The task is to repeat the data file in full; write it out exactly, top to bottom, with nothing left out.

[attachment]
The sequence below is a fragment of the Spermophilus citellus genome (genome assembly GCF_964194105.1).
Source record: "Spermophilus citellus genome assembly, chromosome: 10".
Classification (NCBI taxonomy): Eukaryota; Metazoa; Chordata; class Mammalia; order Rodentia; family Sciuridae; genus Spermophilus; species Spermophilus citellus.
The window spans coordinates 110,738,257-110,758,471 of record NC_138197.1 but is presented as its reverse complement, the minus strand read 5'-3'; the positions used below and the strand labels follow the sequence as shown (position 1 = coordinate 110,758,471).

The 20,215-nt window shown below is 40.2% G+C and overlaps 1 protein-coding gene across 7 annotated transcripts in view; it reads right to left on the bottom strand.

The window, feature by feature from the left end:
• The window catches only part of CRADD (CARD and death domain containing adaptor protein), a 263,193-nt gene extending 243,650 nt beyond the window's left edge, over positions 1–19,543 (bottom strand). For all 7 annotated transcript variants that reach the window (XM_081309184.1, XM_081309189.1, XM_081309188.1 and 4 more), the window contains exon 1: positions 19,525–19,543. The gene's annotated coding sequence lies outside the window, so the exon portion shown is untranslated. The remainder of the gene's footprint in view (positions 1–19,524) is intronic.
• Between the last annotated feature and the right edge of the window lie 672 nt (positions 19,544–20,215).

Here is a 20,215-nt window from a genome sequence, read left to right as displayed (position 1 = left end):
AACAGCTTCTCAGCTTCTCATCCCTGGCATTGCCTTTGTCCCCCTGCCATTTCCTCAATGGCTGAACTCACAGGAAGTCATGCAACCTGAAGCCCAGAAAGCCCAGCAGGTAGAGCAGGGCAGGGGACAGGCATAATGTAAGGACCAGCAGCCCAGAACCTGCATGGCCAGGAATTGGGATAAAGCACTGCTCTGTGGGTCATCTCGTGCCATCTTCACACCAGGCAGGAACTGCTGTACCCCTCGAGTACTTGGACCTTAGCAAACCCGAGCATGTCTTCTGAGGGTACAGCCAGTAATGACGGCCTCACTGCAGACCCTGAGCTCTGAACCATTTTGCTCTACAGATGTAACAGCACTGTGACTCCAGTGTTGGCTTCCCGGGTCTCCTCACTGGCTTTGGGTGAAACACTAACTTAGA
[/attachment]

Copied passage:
The sequence below is a fragment of the Spermophilus citellus genome (genome assembly GCF_964194105.1).
Source record: "Spermophilus citellus genome assembly, chromosome: 10".
Classification (NCBI taxonomy): Eukaryota; Metazoa; Chordata; class Mammalia; order Rodentia; family Sciuridae; genus Spermophilus; species Spermophilus citellus.
The window spans coordinates 110,738,257-110,758,471 of record NC_138197.1 but is presented as its reverse complement, the minus strand read 5'-3'; the positions used below and the strand labels follow the sequence as shown (position 1 = coordinate 110,758,471).

The 20,215-nt window shown below is 40.2% G+C and overlaps 1 protein-coding gene across 7 annotated transcripts in view; it reads right to left on the bottom strand.

The window, feature by feature from the left end:
• The window catches only part of CRADD (CARD and death domain containing adaptor protein), a 263,193-nt gene extending 243,650 nt beyond the window's left edge, over positions 1–19,543 (bottom strand). For all 7 annotated transcript variants that reach the window (XM_081309184.1, XM_081309189.1, XM_081309188.1 and 4 more), the window contains exon 1: positions 19,525–19,543. The gene's annotated coding sequence lies outside the window, so the exon portion shown is untranslated. The remainder of the gene's footprint in view (positions 1–19,524) is intronic.
• Between the last annotated feature and the right edge of the window lie 672 nt (positions 19,544–20,215).

Here is a 20,215-nt window from a genome sequence, read left to right as displayed (position 1 = left end):
AACAGCTTCTCAGCTTCTCATCCCTGGCATTGCCTTTGTCCCCCTGCCATTTCCTCAATGGCTGAACTCACAGGAAGTCATGCAACCTGAAGCCCAGAAAGCCCAGCAGGTAGAGCAGGGCAGGGGACAGGCATAATGTAAGGACCAGCAGCCCAGAACCTGCATGGCCAGGAATTGGGATAAAGCACTGCTCTGTGGGTCATCTCGTGCCATCTTCACACCAGGCAGGAACTGCTGTACCCCTCGAGTACTTGGACCTTAGCAAACCCGAGCATGTCTTCTGAGGGTACAGCCAGTAATGACGGCCTCACTGCAGACCCTGAGCTCTGAACCATTTTGCTCTACAGATGTAACAGCACTGTGACTCCAGTGTTGGCTTCCCGGGTCTCCTCACTGGCTTTGGGTGAAACACTAACTTAGA